Our First Duty
Fear reigns in many hearts and the suffering is very great, not only for Christians but also for the Muslims who are ashamed of what is happening. We don’t know when it will end, just like the persecution of the first Christians, but it doesn’t matter when it ends, the important thing is not knowing how to save ourselves but to witness Jesus Christ. We also need to think of a political solution, an action plan, but our first duty is to be witnesses of the Christian life, carrying the cross with love, forgiving, and thinking of the salvation of others as well. We’re 60 yards from the terrorists who breed death and terror. Still, in our community we offer our suffering every day for their salvation; we pray for them, we forgive them. A woman who lives close to us, where most of the families were Christian, was complaining because many Muslims have come to live near her–they’ve rented or bought homes that belonged to Christians. She felt that something major had changed–the air of the streets, the eyes of the people–and it made her uneasy. I told her, “Couldn’t it be that God permitted the people and the environment around us to change so that the fragrance of Christ can reach them, too? Could it be a beautiful mission that the risen Lord is asking of us?” If that’s the case, there’s no reason for uneasiness, but to think only of what our risen Master is asking of us, of how we can witness the faith to the people who come.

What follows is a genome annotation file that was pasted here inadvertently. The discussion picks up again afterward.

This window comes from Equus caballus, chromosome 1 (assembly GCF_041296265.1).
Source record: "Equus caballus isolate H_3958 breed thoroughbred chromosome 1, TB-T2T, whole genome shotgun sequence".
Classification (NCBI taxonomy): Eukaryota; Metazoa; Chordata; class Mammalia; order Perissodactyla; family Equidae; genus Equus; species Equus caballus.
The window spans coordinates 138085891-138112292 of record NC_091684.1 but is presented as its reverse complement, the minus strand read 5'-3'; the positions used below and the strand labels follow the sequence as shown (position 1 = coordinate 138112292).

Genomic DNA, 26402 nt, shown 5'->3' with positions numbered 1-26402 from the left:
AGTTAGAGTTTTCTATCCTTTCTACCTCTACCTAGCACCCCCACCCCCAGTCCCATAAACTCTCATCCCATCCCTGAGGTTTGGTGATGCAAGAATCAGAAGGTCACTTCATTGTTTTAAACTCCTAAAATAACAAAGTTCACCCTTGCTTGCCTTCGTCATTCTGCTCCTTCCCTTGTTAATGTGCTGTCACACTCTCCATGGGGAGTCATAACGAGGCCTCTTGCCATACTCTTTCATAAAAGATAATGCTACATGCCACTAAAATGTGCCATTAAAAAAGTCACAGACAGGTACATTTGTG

Bombed out buildings in Azaz, Syria. Wikimedia Commons

Not Afraid
We have so much to communicate. We’ve learned from Church’s history that a Christian is not afraid of anything: not of confrontations, nor diversity, nor of opening the doors to others. He’s not afraid of living with anyone. The Christian has a treasure in his heart that is so solid that he can freely dialogue with everyone without losing his nature; or rather, his very nature is made of dialogue. That is what we Christians there, in the middle of a city that’s half rubble, try to do with everyone. Often we manage to communicate these values without saying anything. A few days ago, a Muslim who had always worked with us came to me and said, “Father, when I see how people come to get water, with a smile and a great peace in their hearts, without fighting, without yelling... I, who’ve been all around Aleppo and see how they’re killing each other to get to wells, am amazed. You are full of peace and joy. You are able to share with others, including with Muslims, with so much peace. Father, there’s something different about all of you.”

We'll Love More